A survey has revealed the average costs of running a car – and has also highlighted the most expensive and cheapest cars to own.

RACV’s 2015 Driving Your Dollars survey helps consumers save money in every aspect of vehicle ownership from buying a car to fuel efficiency and servicing.

This year, the annual survey examined 111 popular vehicles across 13 categories; taking into account all the expenses associated with normal car ownership including purchase price, interest, fuel, new tyres, insurance and depreciation.

Buyers can compare vehicles not only within one class but across all classes to help them decide which one is right for their budget.

The survey found the overall average cost of owning a car represents a deduction of $211.25 from the weekly household budget or 73.2 cents per kilometre – slightly down on the previous year’s result.

As was the case in 2014, the small car class emerged as the most competitive. This competition is also seen in the market place with small cars making up more than a fifth of total vehicle sales.

This year the leader of the micro car category – that is the cheapest new car to buy, own and operate – is the Suzuki Celerio 5dr, with a drive away price of $12,990 and low weekly running costs of $97.65.

For the third year in a row the most expensive vehicle to own and operate is the Nissan Patrol ST-L. With an estimated on-road price of $89,495, it will cost you $443.60 a week to keep it on the road.

RACV’s Manager Vehicle Engineering, Michael Case, said while fuel prices are a major talking point for consumers the good news is that average fuel consumption across all vehicles surveyed has fallen slightly.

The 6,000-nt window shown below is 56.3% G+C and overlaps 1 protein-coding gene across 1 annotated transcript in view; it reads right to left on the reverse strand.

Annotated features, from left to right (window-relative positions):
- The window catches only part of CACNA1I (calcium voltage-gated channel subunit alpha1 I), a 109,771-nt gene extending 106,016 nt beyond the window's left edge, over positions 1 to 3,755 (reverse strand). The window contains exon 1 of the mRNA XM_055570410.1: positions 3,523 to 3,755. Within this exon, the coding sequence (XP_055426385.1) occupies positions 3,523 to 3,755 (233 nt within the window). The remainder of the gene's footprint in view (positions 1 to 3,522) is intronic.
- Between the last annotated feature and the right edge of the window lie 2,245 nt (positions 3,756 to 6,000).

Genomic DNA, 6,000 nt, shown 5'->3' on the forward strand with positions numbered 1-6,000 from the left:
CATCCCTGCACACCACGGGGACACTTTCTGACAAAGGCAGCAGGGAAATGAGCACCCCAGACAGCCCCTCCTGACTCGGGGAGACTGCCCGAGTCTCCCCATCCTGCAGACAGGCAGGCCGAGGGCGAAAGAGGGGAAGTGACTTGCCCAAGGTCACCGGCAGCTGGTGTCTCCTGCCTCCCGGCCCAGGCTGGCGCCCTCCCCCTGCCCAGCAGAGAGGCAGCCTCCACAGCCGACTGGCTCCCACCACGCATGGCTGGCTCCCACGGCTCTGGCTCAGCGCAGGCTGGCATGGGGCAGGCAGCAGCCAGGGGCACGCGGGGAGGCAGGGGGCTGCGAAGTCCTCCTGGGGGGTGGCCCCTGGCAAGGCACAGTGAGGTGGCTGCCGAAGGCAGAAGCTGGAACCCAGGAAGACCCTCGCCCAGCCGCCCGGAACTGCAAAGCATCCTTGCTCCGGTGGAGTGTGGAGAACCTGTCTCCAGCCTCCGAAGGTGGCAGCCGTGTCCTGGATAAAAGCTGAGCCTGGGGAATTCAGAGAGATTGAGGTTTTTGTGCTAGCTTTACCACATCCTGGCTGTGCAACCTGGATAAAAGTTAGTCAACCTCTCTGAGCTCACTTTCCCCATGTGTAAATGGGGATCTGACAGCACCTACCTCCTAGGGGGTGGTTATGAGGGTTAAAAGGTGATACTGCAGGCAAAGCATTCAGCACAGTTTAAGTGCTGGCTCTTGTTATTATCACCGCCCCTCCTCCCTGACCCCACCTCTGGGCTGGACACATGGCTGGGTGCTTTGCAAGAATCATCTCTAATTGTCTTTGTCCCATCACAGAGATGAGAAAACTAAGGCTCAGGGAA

“Interest rates are at a record low and although fuel prices have increased in recent months, they are still low compared to last year, making it more affordable to buy and operate a vehicle.

“Drivers can also make considerable savings at the petrol pump if they shop around.

“When buying fuel, be aware of the fuel price cycle and fill up when it is cheap,” Mr Case said. For a detailed fuel price monitor, go to the racv.com.au home page.

Mr Case said while car owners are in a good position to take advantage of lower loan costs he advises to look beyond the purchase price when shopping for a new car.

“Always be aware of the hidden costs – depreciation is the biggest single cost in owning a car, even if you don’t see it until it’s time to sell.”

The survey also found that servicing costs have increased in the past year. Mainstream brands offer capped price servicing but it is important to do your research as they aren’t all the same.

“It is important to know how much it costs to have your car serviced, to fill the tank, replace tyres, pay insurance, rego, stamp duty, spare parts and RACV membership,” Mr Case said.

Detailed results of the survey are available at: www.racv.com.au/drivingyourdollars

RACV calculations for the Driving Your Dollars survey are based on private ownership of a vehicle for a five year period and driving an average of 15,000 km each year. The data was collected in the period leading up to June 2015.